How did this happen? How did excessive drinking become connected with an Irish saint’s day?
Information about St. Patrick, who lived in the fourth and fifth centuries, is probably more legendary than factual, but historical consensus is that he was originally British and was taken to Ireland as a slave. He escaped, returned to Britain, became a Christian cleric in France, and then was called, in the religious sense, to drive the snakes out of Ireland and convert the pagan people to Christianity. Scientists insist there weren’t any reptiles there anyway, because the frigid Irish Sea prevented their migration to the island. Others say that the story is meant to be a parable: snakes are symbolic of evil in Christianity, so Patrick was ridding the island of evil influences by converting the Irish from polytheism. All I know is that there are still no snakes in Ireland, making it an excellent place to live.
It’s also interesting that there is no official record of Patrick having been formally canonized by the Catholic Church, which didn’t begin keeping records of them until the 12th century. One source says that prior to that, people were named saints “by popular acclaim” for their good works. Whatever the case, Patrick is not only a saint, and has been for a very long time, he is also the Patron Saint of Ireland. The Church lists March 17 as his feast day, which has been celebrated for centuries. March 17 was chosen because that date is reputed to be the day Patrick died in 461. It could also have been chosen because the Spring Equinox, a pagan holiday, falls around March 21; perhaps the Church scheduled its holy day a few days earlier to beat the pagans to the punch.
The shamrock, a type of clover with three leaves, is also associated with St. Patrick. Sacred to the Druids because three was a mystical number, legend has it that he cleverly adopted the little plant as a way of explaining to the Irish the Christian concept of the Holy Trinity. (A four-leaf clover, just a shamrock with an extra leaf, is considered lucky because it’s rare.)
More esoteric is a plant native to the Middle East but known as Bells-of-Ireland. It grows in stalks with little clustered, solid green, bell-shaped blossoms. Most likely the color accounts for its name, because like the shamrock, the color has also become a symbol of Ireland. In the 1700s, shamrocks were symbols worn by the rebels fighting the British; they risked death by hanging by doing so. From this came the expression “the wearin’ of the green,” which is absolutely de rigueur on March 17.
It’s believed that St. Patrick’s feast day became one of “too much fun” because it falls during Lent, when Christians fast for 40 days. With the people accustomed to celebrating the Spring Equinox in March, the Church decided to suspend the restrictions for one day, with unexpected consequences. Once the cork was out of the jug, the inevitable happened, and over time, overindulgence became the norm. Maybe this is where the word “crocked” came from.
Irish immigrants naturally took their customs with them wherever they went, especially to America, where ironically, the first Irish immigrants were largely Protestants fleeing religious persecution, and for them St. Patrick’s Day was not a church occasion. For them, the day was a celebration of Irish traditions and culture, and this gave rise to the St. Patrick’s Day parade.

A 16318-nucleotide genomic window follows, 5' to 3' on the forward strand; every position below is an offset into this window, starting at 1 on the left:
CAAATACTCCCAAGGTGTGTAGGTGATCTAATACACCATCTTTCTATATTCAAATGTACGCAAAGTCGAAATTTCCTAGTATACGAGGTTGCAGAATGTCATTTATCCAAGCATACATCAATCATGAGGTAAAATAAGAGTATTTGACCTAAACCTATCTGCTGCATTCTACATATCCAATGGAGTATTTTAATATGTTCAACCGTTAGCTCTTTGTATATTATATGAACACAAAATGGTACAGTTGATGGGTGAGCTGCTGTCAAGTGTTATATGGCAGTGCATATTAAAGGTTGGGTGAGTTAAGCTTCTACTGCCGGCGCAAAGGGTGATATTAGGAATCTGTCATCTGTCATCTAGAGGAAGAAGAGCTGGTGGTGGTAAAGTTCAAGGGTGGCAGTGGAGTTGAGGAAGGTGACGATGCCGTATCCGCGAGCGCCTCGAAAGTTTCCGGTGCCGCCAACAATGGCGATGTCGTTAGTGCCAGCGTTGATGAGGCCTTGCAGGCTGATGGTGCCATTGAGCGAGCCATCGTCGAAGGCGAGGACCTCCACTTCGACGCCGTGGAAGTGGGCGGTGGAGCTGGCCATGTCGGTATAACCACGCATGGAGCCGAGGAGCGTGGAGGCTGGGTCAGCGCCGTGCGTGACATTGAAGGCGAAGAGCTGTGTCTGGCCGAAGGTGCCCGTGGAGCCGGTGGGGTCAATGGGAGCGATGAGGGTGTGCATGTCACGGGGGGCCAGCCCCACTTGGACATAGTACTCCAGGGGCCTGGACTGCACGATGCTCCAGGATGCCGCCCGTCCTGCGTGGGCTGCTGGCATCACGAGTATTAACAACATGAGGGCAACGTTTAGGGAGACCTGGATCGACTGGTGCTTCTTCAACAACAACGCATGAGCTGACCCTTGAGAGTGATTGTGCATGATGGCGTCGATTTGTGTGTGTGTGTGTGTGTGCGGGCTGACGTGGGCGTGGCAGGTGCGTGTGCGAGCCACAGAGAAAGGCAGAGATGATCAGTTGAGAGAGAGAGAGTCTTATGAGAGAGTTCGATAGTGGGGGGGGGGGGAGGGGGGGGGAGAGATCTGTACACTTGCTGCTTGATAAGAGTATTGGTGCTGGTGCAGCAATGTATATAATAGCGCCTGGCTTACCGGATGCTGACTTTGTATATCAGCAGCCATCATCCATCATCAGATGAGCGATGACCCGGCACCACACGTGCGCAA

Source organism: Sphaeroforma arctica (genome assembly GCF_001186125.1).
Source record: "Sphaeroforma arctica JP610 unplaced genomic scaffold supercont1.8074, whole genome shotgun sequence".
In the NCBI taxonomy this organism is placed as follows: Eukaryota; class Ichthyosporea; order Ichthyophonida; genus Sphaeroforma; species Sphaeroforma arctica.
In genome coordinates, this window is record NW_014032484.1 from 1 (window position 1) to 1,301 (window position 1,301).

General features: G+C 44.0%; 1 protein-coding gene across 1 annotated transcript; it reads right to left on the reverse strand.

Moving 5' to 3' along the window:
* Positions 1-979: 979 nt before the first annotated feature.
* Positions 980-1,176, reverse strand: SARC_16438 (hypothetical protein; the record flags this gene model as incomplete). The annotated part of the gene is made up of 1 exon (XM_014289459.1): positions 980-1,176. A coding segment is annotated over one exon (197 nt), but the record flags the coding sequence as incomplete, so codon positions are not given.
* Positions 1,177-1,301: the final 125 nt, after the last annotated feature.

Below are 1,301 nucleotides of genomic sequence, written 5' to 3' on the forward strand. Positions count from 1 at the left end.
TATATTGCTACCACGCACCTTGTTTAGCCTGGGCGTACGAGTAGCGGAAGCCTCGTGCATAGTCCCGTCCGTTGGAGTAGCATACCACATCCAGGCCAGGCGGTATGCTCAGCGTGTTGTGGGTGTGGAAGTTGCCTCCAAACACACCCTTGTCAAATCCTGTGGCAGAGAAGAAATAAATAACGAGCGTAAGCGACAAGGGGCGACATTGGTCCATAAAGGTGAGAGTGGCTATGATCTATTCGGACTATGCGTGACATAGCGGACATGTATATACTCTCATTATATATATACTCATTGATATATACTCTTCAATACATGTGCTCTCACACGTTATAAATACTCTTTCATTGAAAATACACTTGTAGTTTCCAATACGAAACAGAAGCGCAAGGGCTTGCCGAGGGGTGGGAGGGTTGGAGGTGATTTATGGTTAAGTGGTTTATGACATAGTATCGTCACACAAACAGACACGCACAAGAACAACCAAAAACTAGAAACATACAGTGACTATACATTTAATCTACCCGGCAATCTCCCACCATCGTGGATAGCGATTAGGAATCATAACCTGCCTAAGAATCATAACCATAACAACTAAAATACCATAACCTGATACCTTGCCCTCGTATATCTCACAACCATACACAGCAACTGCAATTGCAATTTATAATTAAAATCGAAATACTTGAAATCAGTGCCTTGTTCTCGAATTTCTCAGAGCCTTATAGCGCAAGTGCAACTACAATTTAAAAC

Establishing the date and place of the first one is a challenge - several cities claim the honor - but it’s generally agreed that it began in America. Recently, a scholar uncovered a record of a parade in St. Augustine in 1601, organized by an Irish vicar named Richard Arthur. This is probably being hotly disputed, since Boston has long claimed that its celebration was the first in 1737. The first recorded parade in New York City was held in 1766, organized by British soldiers, a fact that must irritate Irish patriots everywhere. As more Irish immigrated, the parades spread. Savannah, Ga., held the first parade outside the northeast in 1824 and still has the second largest parade in the country. The first parade was not held in Ireland until 1903! Today, March 17 is an official holiday in Ireland, drawing visitors from around the world to the parade in Dublin.
It is possible to celebrate the day less exuberantly, taking advantage of programs featuring Irish music and dancing: think Riverdance. If you haven’t seen it, you can watch it on Netflix or YouTube. Locally, Rock City becomes Shamrock City, with everything Irish: music, jig lessons, food, dance performances, specialty beer, even the High Falls flowing green. Other celebrations are being planned, including a St. Chatty’s Day Parade, a block party at the Honest Pint, and several family-fun events.
The Irish, like all immigrant groups, have contributed immensely to the development, growth, and wonderfully diverse culture that makes up America today. They’re a proud people, and rightly so, even if they’re thought to be a bit too quick to fight and a bit too fond of the drink. There’s an old joke about a fella who sees a bar fight break out and asks, “Is this a private fight, or can anybody get in?”
Writer G.K. Chesterton, called the Prince of Paradox, may have described them best:
For the Great Gaels of Ireland
Are the men that God made mad,
For all their wars are merry
And all their songs are sad.
Ah, it’s a divine madness then.
No wonder they have their own holy day.
by Carol Lannon